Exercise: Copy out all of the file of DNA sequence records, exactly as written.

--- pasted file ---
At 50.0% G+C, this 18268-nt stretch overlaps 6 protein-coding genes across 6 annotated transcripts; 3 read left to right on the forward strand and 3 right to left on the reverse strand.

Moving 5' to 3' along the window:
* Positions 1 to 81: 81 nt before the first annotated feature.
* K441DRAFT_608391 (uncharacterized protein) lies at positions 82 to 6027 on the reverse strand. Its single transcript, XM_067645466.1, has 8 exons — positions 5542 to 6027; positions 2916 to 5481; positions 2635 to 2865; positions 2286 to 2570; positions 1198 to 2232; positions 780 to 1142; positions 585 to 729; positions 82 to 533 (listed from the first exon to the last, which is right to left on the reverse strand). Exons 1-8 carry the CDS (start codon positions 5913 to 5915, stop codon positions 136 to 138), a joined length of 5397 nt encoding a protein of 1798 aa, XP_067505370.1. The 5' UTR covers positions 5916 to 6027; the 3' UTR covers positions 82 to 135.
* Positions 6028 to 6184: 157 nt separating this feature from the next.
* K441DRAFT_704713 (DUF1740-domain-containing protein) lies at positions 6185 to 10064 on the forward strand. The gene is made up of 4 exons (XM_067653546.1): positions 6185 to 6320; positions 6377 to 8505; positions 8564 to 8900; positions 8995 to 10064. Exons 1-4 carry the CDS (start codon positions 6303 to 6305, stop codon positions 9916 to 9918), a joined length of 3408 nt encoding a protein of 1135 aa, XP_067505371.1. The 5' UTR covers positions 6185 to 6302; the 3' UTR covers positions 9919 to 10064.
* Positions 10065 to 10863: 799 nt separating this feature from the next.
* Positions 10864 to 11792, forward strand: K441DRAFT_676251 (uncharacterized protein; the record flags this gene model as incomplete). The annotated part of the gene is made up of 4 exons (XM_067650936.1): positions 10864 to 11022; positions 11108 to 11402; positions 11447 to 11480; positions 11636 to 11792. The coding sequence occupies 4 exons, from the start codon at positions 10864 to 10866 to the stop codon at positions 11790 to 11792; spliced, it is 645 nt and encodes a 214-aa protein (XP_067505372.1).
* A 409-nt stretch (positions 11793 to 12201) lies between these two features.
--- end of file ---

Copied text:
At 50.0% G+C, this 18268-nt stretch overlaps 6 protein-coding genes across 6 annotated transcripts; 3 read left to right on the forward strand and 3 right to left on the reverse strand.

Moving 5' to 3' along the window:
* Positions 1 to 81: 81 nt before the first annotated feature.
* K441DRAFT_608391 (uncharacterized protein) lies at positions 82 to 6027 on the reverse strand. Its single transcript, XM_067645466.1, has 8 exons — positions 5542 to 6027; positions 2916 to 5481; positions 2635 to 2865; positions 2286 to 2570; positions 1198 to 2232; positions 780 to 1142; positions 585 to 729; positions 82 to 533 (listed from the first exon to the last, which is right to left on the reverse strand). Exons 1-8 carry the CDS (start codon positions 5913 to 5915, stop codon positions 136 to 138), a joined length of 5397 nt encoding a protein of 1798 aa, XP_067505370.1. The 5' UTR covers positions 5916 to 6027; the 3' UTR covers positions 82 to 135.
* Positions 6028 to 6184: 157 nt separating this feature from the next.
* K441DRAFT_704713 (DUF1740-domain-containing protein) lies at positions 6185 to 10064 on the forward strand. The gene is made up of 4 exons (XM_067653546.1): positions 6185 to 6320; positions 6377 to 8505; positions 8564 to 8900; positions 8995 to 10064. Exons 1-4 carry the CDS (start codon positions 6303 to 6305, stop codon positions 9916 to 9918), a joined length of 3408 nt encoding a protein of 1135 aa, XP_067505371.1. The 5' UTR covers positions 6185 to 6302; the 3' UTR covers positions 9919 to 10064.
* Positions 10065 to 10863: 799 nt separating this feature from the next.
* Positions 10864 to 11792, forward strand: K441DRAFT_676251 (uncharacterized protein; the record flags this gene model as incomplete). The annotated part of the gene is made up of 4 exons (XM_067650936.1): positions 10864 to 11022; positions 11108 to 11402; positions 11447 to 11480; positions 11636 to 11792. The coding sequence occupies 4 exons, from the start codon at positions 10864 to 10866 to the stop codon at positions 11790 to 11792; spliced, it is 645 nt and encodes a 214-aa protein (XP_067505372.1).
* A 409-nt stretch (positions 11793 to 12201) lies between these two features.